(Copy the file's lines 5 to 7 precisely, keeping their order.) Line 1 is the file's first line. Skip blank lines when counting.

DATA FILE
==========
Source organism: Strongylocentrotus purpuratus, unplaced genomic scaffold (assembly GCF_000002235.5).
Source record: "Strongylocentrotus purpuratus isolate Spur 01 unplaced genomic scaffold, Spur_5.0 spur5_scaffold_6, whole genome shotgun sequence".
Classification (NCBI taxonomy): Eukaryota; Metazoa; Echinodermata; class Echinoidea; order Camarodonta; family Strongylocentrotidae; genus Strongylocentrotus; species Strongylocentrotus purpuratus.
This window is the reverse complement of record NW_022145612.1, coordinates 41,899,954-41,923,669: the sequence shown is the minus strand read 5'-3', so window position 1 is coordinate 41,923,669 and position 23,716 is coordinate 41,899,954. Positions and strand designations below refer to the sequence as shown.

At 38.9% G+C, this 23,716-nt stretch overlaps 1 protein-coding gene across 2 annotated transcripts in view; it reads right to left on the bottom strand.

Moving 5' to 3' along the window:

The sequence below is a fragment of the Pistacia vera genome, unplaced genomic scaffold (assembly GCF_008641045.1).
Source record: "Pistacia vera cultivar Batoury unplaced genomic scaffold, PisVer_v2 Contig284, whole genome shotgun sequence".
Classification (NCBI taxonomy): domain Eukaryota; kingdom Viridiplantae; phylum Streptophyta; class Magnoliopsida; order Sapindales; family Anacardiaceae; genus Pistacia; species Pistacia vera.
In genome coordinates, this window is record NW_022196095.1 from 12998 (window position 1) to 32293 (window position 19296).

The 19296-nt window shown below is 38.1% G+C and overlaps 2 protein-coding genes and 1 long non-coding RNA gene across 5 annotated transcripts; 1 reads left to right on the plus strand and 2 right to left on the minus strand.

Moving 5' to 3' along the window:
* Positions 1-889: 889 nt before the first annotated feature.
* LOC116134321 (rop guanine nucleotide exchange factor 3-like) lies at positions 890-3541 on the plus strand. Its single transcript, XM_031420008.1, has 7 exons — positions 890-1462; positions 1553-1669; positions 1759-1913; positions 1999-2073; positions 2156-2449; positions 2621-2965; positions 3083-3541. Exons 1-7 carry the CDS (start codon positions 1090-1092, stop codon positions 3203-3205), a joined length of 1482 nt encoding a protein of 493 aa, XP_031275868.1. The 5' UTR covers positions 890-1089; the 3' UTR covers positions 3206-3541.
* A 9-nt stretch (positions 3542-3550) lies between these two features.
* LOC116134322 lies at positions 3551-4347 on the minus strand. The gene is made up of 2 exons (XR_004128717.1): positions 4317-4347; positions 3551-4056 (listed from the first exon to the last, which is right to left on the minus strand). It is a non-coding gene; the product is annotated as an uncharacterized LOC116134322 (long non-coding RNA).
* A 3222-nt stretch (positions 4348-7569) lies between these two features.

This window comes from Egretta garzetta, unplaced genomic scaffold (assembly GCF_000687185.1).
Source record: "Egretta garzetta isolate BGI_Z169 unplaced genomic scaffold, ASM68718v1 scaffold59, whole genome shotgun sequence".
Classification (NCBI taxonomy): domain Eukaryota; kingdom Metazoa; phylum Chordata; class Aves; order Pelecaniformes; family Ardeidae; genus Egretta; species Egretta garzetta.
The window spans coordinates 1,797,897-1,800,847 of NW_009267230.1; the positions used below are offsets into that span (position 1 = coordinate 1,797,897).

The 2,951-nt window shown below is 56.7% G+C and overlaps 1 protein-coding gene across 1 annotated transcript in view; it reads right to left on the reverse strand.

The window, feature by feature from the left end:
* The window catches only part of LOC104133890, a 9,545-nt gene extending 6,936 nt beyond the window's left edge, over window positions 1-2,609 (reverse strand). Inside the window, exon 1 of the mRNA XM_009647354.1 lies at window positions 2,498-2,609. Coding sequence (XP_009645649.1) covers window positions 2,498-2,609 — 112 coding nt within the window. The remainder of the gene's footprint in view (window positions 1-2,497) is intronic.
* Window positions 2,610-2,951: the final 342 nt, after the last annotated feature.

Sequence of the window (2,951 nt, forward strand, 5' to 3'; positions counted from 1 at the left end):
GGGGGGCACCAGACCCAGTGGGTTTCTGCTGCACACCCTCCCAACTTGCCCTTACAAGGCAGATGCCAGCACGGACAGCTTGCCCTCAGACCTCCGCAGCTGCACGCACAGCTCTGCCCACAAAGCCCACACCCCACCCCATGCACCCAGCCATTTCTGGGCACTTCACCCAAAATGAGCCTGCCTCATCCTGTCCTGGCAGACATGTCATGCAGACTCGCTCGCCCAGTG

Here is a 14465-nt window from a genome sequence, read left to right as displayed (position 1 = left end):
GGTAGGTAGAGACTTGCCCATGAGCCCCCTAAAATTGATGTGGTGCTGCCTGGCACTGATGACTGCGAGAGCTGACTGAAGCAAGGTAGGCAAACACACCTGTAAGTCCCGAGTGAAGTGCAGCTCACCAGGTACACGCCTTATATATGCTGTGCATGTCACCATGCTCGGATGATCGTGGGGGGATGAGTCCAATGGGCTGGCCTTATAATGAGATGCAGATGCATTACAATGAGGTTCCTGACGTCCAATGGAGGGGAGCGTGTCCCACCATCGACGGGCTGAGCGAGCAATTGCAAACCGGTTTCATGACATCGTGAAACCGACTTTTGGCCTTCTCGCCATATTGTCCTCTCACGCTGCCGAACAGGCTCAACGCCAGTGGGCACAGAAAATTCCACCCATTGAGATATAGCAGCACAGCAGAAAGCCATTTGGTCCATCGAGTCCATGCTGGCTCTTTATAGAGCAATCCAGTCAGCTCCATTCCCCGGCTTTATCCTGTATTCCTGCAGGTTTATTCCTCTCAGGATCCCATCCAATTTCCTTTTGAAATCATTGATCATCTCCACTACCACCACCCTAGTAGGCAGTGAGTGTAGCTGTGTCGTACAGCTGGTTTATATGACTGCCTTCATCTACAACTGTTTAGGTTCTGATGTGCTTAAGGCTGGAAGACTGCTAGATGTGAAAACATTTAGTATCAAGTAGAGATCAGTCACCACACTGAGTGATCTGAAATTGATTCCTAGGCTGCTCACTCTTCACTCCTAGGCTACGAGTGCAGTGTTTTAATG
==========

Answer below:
At 38.9% G+C, this 23,716-nt stretch overlaps 1 protein-coding gene across 2 annotated transcripts in view; it reads right to left on the bottom strand.

Moving 5' to 3' along the window:

The sequence below is a fragment of the Pistacia vera genome, unplaced genomic scaffold (assembly GCF_008641045.1).